A young drifter discovers his true calling when he's hired by a mobster to stalk and kill a prominent accountant, and then decides to seek revenge when the stingy thugs try to kill him rather than pay him.
A group of scientists have developed the Resonator, a machine which allows whoever is within range to see beyond normal perceptible reality. But when the experiment succeeds, they are immediately attacked by terrible life forms.
It is the time of the Spanish Inquisition. Maria does not like what is going on during the "Auto De Fe". When she speaks out, she is arrested and accused of being a witch. Torquemada has ... See full summary »
William J. Norris
When Cheryl and her roommate quarrel, Cheryl moves into her aunt's skid-row hotel in downtown L.A. rather than return home to Ohio. The lodgers are odd, Aunt Martha is a moralizer obsessed ... See full summary »
A man in a suit at a Manhattan firm leaves work on Friday; he looks unhappy. He stops at a fortune teller's for a Tarot reading: "You are not where you belong," she tells him. That evening he quits his marriage and walks the streets of New York, passing from a classy bar to a gentleman's club, then to a high-class bordello, a mugging, a pawnshop, and a diner where someone does listen. He shares his insights with her and later with others. Violence, disappointment, and musings entwine as Edmond loses his moorings while believing he's found them. Where does he belong? Written by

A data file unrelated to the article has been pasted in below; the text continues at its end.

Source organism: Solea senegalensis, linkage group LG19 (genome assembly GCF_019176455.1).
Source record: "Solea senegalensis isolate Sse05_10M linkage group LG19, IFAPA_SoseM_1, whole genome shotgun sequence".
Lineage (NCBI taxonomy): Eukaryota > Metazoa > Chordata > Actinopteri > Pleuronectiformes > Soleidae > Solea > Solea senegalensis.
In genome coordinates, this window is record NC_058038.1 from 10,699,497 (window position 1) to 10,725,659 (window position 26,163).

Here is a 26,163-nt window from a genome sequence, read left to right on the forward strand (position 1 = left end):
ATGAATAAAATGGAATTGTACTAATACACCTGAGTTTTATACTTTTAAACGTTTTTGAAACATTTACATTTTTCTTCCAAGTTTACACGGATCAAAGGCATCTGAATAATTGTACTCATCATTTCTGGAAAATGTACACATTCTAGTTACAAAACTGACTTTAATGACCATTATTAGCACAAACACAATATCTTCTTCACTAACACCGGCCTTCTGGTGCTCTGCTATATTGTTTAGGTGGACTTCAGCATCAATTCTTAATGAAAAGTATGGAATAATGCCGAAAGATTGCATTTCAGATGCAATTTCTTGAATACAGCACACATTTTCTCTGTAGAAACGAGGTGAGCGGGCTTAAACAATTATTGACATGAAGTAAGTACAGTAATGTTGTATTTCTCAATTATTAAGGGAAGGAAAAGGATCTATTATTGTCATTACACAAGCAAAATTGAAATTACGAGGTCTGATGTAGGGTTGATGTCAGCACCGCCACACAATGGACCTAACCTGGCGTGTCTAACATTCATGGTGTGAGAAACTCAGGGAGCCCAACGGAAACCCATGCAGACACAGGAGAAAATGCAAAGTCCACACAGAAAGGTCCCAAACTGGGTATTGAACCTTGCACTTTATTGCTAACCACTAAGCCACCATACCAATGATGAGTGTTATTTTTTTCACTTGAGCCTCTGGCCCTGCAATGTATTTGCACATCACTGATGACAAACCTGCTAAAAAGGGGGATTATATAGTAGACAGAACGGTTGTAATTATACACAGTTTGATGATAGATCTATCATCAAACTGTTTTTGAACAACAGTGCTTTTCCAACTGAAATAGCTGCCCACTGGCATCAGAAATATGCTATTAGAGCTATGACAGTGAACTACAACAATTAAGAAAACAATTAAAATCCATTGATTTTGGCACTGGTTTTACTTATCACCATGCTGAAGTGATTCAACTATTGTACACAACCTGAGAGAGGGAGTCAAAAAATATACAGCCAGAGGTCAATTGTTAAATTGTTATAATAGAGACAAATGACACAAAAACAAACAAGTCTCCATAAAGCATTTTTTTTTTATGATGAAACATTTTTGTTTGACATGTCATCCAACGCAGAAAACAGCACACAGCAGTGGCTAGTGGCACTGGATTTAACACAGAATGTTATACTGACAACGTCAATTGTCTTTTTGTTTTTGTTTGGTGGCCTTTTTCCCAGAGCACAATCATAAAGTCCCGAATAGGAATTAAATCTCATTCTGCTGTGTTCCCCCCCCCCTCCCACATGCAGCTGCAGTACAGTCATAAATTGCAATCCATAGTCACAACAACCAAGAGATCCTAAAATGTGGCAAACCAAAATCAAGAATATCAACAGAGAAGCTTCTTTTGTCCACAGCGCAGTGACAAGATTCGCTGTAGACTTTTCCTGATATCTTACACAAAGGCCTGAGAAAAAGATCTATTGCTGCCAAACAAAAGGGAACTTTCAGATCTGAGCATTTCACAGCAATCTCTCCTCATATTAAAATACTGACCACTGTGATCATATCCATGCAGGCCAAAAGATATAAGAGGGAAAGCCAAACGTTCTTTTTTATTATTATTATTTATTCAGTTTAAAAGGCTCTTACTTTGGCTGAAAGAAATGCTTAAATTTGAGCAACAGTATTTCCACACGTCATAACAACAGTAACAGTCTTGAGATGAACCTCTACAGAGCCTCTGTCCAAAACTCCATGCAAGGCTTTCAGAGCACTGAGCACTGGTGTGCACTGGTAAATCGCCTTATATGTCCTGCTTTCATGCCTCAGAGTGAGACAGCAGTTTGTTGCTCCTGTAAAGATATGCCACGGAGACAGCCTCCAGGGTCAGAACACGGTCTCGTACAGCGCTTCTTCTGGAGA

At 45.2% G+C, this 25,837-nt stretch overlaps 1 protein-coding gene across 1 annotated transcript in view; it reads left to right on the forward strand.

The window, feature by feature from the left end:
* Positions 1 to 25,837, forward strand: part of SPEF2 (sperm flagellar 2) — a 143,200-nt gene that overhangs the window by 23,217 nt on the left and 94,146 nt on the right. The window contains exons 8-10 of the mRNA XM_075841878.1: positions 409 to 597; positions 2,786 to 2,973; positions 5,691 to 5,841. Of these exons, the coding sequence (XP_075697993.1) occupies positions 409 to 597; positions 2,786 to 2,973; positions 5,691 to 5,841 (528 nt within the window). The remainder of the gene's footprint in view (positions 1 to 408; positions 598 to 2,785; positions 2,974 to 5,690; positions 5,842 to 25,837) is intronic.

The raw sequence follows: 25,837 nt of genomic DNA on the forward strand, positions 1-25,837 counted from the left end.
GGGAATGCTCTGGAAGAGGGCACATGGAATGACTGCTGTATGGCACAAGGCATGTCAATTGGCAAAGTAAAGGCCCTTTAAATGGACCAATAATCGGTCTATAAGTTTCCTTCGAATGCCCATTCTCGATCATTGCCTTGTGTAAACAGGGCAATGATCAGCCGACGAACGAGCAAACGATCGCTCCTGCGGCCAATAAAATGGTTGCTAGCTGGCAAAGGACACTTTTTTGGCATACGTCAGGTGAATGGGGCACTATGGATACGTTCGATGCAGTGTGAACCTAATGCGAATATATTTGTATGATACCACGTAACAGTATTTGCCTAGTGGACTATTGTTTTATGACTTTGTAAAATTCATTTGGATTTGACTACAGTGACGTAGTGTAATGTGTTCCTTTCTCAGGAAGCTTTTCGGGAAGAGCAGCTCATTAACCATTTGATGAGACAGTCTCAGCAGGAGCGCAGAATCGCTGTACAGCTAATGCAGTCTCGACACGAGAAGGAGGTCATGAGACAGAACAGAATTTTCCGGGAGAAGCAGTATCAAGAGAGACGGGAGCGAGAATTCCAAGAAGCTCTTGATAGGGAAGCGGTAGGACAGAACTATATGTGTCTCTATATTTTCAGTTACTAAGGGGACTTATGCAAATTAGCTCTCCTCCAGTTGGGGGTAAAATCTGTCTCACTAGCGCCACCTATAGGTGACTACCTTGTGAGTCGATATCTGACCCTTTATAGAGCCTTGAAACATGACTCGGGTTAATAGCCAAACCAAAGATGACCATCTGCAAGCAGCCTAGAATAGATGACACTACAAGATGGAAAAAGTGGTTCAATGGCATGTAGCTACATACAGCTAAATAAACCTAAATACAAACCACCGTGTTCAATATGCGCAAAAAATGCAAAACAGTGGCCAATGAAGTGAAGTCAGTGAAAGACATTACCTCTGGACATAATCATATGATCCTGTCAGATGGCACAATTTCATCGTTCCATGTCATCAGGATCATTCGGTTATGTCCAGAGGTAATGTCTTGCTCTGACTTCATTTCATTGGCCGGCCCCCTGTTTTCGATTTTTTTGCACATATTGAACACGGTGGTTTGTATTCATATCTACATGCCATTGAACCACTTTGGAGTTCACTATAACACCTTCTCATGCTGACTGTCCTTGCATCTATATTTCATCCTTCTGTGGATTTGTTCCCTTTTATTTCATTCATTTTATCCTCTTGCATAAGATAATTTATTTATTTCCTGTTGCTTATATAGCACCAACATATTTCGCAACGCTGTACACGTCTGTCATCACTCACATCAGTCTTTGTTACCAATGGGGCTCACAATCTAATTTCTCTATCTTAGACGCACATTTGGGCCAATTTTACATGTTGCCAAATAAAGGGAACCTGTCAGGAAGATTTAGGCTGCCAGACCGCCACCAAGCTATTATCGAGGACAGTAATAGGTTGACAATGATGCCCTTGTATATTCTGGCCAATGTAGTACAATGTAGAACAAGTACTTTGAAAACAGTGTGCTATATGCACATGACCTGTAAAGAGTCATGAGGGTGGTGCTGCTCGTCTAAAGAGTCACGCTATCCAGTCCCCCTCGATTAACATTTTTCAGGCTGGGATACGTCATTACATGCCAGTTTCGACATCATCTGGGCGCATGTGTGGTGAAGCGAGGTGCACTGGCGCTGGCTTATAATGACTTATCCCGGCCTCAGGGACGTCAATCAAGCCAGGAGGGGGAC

Lionel Mark Smith, who plays the pimp in this movie, played a pimp (as well as a shill) in production of the original play back in 1982. See more »
The shots of the basketball game in the bar keep showing the same segment even after many minutes pass during the conversation. You see the same scramble for the ball and the same drive to the basket at least twice. See more »
William H. Macy is nothing short of spectacular in this film, as was every other actor that graced the screen. The performances were a real credit to both the actor's creativity and the masterful direction of Stuart Gordon. Not to mention a pretty interesting, yet, twisted script by Mamet. This is a film that very easily could've fallen apart, being an adaptation of a stage play and all, yet Stuart Gordon weaves it all together masterfully, with yet the smallest and finest of threads. Mamet is not an easy guy to do. However, the entire cast and crew associated with "Edmond" all do it masterfully.
35 of 52 people found this review helpful.
Was this review helpful to you?